Since Ball's a speed freak, we decided to take the plunge with his Dyna Glide. The Ball Glide is a '92, with dependable performance from Bartels' performance products, and uses.080 shaved and ported heads, a BP 20 street, grunt cam, Bartels' one-off pipes, Screamin' Eagle Ignition and carb. The bike has always performed and held a constant 80 horses. It's no slouch. Carl went to work first removing the Screamin'Eagle carb and Bartels' manifold. He then bolted on his large plenum intake manifold loosely and installed the mounting strap to the center case bolt. Barnett cables are provided with the kit (push and pull, or just pull), but we chose to use Barnett braided cables. They work fine, but a slight modification had to be made to the cable end, which enters the guide at the billet throttle runner. Their cable ends, which protect the braded material, are stronger and more substantial than stock. Consequently, they ran into one another at the guide. With a slight tweak on just one of the cable ends, they both slipped in without a problem. I suggested greasing the cable runners in the throttle body and next to the carb, and dripping some 30-weight down the cable--before final assembly--to ensure long life. For a precision fit and a polished appearance, the entire carb is billet aluminum--even the cable linkage. Carl then installed the carb without the dome cover or the piston, installed the gas line, and turned on the gas. There is a small bridge under the piston and inside it is the main (the only jet). The float level transmits to this chamber and the gas level should be close to the top, approximately .060 to .080 below the jet orfice table--but not overflowing.

This is your buildt-in accelerator pump, choke system. That puddle of fuel is always at the ready when the engine demands it. If the level is improper, take the carb off the bike and dump the gas. Take the float bowl cover off by removing the four stainless steel Allen screws holding it. Use caution not to tear the gasket.Locate the float and examine its operation. Corrections can be made by bending the stainless steel tang on the end of the float up for higher fuel level, or down for a lower fuel level.It is recommended to keep the level where specified; otherwise, the chance of flooding is increased. Replace the gasket and float cover. Thighten the screws snugly, but carefully, and avoid stripping threads.With the float adjusted, Carl mounted the carb to the manifold with the piston and needle in place, and dome cap installed. There are only two adjustments to the Typhoon; the idle adjustment, and the main enrichener.For idle adjustment, locate the throttle wheel attached to the throttle shaft at the rear of the carb. Just in front of this wheel, you'll see a chrome thumb screw. If you screw it in clockwise, it will open the throttle disk, increasing the engin rpm and vice versa. It's easy to adjust for cold idling and running.The second adjustment is the main jet enrichener. The bolt and lock nut can be found at the very bottom of the carb body. To richen the overall mixture, release the lock nut and turn the adjustment bolt counterclockwise in small (one hex flat at a time) increments. To lean the mixture, turn the bolt clockwise. Make all adjustments slowly, then tighten down the lock nut snugly. Remember: Left is rich, right is lean. If at highway speeds the carb spits back, it's running too lean.Carl completed the assembly, took the Dyna for a ride, made minor adjustments, and turned it over to Ball. This Dyna's always been a solid runner, and the song it sang was louder than ever. "I need forty-eitht mph grunt to escape L.A. traffic," said the balding, bearded Ball, "The grab at the low end has never been this strong. It's instantaneous." Carl boosted a 4- to 6-horsepower gain with the billet air cleaner or the nasty-looking velocity stack, respectively. But as all riders come to realize, the ideal grunt is in the seat of the pants, and editor Ball was so impressed, he rode directly across town 90 miles to Marty Ruthman's Hi-Tech Custom Cycles in Van Nuys, California.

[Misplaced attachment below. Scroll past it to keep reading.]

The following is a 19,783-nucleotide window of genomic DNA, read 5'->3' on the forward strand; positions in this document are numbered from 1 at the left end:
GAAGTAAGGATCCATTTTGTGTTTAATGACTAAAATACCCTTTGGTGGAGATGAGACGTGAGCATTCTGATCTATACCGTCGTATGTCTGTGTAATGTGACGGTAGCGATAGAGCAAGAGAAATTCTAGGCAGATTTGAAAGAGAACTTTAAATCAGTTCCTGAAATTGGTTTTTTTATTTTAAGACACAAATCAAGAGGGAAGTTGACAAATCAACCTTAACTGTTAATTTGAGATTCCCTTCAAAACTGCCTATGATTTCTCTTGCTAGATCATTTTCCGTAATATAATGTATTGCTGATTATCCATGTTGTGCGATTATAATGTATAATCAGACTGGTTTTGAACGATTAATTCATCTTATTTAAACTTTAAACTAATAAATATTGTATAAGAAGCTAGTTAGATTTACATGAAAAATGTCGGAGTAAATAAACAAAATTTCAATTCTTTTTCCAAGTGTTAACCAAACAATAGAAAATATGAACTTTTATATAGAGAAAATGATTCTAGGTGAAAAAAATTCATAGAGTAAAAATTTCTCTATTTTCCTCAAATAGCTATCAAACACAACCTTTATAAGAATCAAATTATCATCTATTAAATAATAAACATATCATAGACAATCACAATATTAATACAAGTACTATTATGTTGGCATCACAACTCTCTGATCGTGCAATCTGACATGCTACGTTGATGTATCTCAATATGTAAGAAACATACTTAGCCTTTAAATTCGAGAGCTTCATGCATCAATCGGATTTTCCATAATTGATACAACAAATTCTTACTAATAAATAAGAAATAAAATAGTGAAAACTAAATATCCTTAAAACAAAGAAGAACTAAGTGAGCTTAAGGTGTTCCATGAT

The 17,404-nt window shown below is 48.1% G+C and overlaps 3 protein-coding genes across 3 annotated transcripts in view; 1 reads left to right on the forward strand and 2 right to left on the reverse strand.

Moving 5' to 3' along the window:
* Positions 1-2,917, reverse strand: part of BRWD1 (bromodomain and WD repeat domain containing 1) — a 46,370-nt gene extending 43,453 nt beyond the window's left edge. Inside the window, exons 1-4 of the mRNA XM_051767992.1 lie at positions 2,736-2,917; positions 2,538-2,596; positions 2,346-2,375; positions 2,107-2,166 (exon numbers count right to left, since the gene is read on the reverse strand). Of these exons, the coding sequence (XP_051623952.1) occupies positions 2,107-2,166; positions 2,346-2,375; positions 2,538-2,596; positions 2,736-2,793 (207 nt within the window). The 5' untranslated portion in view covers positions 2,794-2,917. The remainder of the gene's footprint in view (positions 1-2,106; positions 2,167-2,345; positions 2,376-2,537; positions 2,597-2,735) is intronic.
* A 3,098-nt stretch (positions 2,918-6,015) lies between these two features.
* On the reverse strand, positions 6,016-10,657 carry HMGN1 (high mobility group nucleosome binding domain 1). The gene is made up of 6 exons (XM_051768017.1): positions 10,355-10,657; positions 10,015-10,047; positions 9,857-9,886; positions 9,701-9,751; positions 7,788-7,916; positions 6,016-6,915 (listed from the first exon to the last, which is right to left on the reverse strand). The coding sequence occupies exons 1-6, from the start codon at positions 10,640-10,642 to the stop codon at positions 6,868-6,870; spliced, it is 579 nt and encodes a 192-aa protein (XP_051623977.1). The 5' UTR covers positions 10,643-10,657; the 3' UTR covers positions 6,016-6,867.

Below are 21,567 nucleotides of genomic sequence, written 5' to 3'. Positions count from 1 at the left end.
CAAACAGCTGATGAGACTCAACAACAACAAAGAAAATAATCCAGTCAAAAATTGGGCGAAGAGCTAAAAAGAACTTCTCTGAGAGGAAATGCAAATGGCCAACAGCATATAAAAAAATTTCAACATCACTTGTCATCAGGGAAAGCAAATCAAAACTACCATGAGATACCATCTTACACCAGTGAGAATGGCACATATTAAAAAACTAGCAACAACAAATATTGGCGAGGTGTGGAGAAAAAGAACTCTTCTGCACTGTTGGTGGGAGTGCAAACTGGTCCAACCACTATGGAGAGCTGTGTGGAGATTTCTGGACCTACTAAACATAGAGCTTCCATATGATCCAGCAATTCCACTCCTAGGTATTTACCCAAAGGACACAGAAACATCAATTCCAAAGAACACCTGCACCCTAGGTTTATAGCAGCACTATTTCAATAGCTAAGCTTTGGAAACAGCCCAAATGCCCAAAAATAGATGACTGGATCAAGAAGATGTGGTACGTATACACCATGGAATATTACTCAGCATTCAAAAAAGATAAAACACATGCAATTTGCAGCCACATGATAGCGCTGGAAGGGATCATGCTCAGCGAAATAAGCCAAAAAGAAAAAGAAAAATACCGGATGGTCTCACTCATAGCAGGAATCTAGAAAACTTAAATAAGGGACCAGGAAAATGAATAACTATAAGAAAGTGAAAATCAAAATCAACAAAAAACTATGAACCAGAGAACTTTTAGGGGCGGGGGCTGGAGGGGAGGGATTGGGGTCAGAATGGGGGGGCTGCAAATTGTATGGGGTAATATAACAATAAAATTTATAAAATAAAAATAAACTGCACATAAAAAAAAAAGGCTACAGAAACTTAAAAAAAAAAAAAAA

Marty builds fast bikes, He knows when a bike is performing through the seat of his pants, and he was almost launched off the rear of the seat when he hit second. Returning to the shop, Marty cleared his Dyno and ssaid, "I've got to Dyno this puppy. It's fast." To confirm the bike's consistency, Marty ran the bike through its paces twice. With no modivications other than the installation of Carl's Typhoon carb, it performed 90hp with 90 pounds of torque. Marty has since ordered a half dozen, and four are already out the door with similar results. "I mounted one on a guy's bike and he was so pleased he brought me a box of imported cigars the next day. Hell," Marty said, "I don't even smoke." But the bikes with Carl's carbs sure do.

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Carl's Speed Shop

384 North Beach Street
Daytona Beach, FL 32114
904-258-3000 FAX: 904-258-1400